Royal

Journal of the Royal Statistical Society: Series A (Statistics in Society)

The Royal Statistical Society has launched a call for a themed issue of the Journal of the Royal Statistical Society Series A (Statistics in Society).

The title will be The Future of Online Data Collection in Social Surveys: Challenges, Developments and Applications.

Technologies change very rapidly and affect all aspects of life, including surveys and their designs and implementation. Data collection organisations in many countries are undergoing a paradigm shift in data collection and, therefore, social surveys, including censuses, are experiencing major transformations. There is an urgent need for evidence on how to utilise all the opportunities technological change offers and how to ensure that online data collection is effective and efficient, and results in high quality data, which can be confidently used for important policy and financial decisions. This themed issue of the Journal of the Royal Statistical Society, Series A, is dedicated to finding solutions to these

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History of the Royal Society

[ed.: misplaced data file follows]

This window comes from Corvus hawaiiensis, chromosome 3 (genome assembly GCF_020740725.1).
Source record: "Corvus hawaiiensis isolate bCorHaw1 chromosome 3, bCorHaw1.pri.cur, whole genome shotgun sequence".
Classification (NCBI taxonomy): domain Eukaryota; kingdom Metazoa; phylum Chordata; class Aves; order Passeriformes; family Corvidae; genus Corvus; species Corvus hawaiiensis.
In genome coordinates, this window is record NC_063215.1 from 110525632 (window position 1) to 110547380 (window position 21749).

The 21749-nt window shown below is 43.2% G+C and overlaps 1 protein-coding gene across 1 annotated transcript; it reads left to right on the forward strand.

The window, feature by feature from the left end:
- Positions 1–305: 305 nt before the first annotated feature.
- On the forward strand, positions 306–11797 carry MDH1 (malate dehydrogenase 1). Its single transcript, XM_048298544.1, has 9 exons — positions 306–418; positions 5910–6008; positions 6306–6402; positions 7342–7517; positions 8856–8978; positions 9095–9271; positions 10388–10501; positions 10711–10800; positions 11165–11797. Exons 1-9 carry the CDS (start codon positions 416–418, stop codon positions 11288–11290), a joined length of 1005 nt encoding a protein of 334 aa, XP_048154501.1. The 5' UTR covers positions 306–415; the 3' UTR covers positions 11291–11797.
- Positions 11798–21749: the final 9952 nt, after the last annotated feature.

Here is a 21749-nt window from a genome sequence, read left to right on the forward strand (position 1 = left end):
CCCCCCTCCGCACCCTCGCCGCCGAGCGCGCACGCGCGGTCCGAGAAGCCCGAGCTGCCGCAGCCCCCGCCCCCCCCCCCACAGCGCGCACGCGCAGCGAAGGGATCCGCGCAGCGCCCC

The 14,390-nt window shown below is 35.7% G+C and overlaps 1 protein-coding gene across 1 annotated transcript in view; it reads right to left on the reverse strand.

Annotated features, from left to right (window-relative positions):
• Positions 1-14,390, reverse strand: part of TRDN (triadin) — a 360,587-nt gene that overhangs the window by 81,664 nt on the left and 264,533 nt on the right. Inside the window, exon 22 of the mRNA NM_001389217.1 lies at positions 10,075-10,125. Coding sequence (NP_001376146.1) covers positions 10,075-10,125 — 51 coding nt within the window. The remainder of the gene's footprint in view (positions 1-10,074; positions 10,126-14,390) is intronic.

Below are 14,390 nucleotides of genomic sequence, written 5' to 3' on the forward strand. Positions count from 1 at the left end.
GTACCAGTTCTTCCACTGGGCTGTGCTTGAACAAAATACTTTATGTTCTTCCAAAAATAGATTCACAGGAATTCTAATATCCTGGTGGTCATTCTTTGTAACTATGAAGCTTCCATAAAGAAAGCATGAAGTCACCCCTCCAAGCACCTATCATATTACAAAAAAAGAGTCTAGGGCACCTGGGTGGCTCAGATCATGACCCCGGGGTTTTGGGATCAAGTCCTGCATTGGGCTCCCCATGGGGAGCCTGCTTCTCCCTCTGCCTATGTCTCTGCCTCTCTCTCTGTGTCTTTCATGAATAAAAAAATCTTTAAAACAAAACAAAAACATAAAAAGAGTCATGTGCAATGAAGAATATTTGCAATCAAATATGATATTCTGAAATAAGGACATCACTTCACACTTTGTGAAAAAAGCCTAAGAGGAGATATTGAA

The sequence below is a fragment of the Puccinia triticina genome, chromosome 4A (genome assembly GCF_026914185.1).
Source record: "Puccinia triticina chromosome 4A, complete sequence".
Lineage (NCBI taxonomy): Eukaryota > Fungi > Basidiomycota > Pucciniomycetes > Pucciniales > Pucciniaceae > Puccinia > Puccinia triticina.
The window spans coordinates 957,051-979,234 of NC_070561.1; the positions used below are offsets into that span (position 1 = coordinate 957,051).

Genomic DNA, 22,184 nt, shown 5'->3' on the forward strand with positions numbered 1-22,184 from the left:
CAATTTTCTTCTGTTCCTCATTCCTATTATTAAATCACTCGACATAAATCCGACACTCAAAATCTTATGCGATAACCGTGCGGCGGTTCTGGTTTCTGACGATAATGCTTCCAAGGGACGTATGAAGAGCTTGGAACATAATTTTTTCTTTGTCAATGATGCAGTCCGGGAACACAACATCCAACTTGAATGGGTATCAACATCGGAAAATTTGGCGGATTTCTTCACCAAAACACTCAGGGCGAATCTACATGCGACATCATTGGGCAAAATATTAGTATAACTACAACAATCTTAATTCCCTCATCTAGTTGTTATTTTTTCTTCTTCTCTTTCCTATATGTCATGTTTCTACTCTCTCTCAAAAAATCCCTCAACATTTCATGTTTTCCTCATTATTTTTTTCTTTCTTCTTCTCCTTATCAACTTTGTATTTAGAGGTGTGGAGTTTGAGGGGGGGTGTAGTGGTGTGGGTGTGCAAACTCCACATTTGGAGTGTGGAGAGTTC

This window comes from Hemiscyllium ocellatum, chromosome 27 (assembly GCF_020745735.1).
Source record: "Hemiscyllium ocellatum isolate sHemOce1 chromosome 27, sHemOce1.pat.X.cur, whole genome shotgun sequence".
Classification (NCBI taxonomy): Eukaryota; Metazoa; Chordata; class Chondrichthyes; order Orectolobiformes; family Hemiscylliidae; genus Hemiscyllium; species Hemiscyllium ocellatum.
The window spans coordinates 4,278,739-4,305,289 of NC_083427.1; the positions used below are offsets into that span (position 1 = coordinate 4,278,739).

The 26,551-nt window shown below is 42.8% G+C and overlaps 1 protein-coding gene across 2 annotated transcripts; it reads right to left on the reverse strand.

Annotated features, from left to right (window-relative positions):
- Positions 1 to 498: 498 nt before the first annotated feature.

The story of the Royal Society is the story of modern science.

Our origins lie in a 1660 ‘invisible college’ of natural philosophers and physicians. Today we are the UK’s national science academy and a Fellowship of some 1,600 of the world’s most eminent scientists.

Nullius in verba

The very first ‘learned society’ meeting on 28 November 1660 followed a lecture at Gresham College by Christopher Wren. Joined by other leading polymaths including Robert Boyle and John Wilkins, the group soon received royal approval, and from 1663 it would be known as ‘The Royal Society of London for Improving Natural Knowledge’.

The Royal Society’s motto ‘Nullius in verba’ is taken to mean ‘take nobody’s word for it’. It is an expression of the determination of Fellows to withstand the domination of authority and to verify all statements by an appeal to facts determined by experiment.

Advancements and adventure

The early

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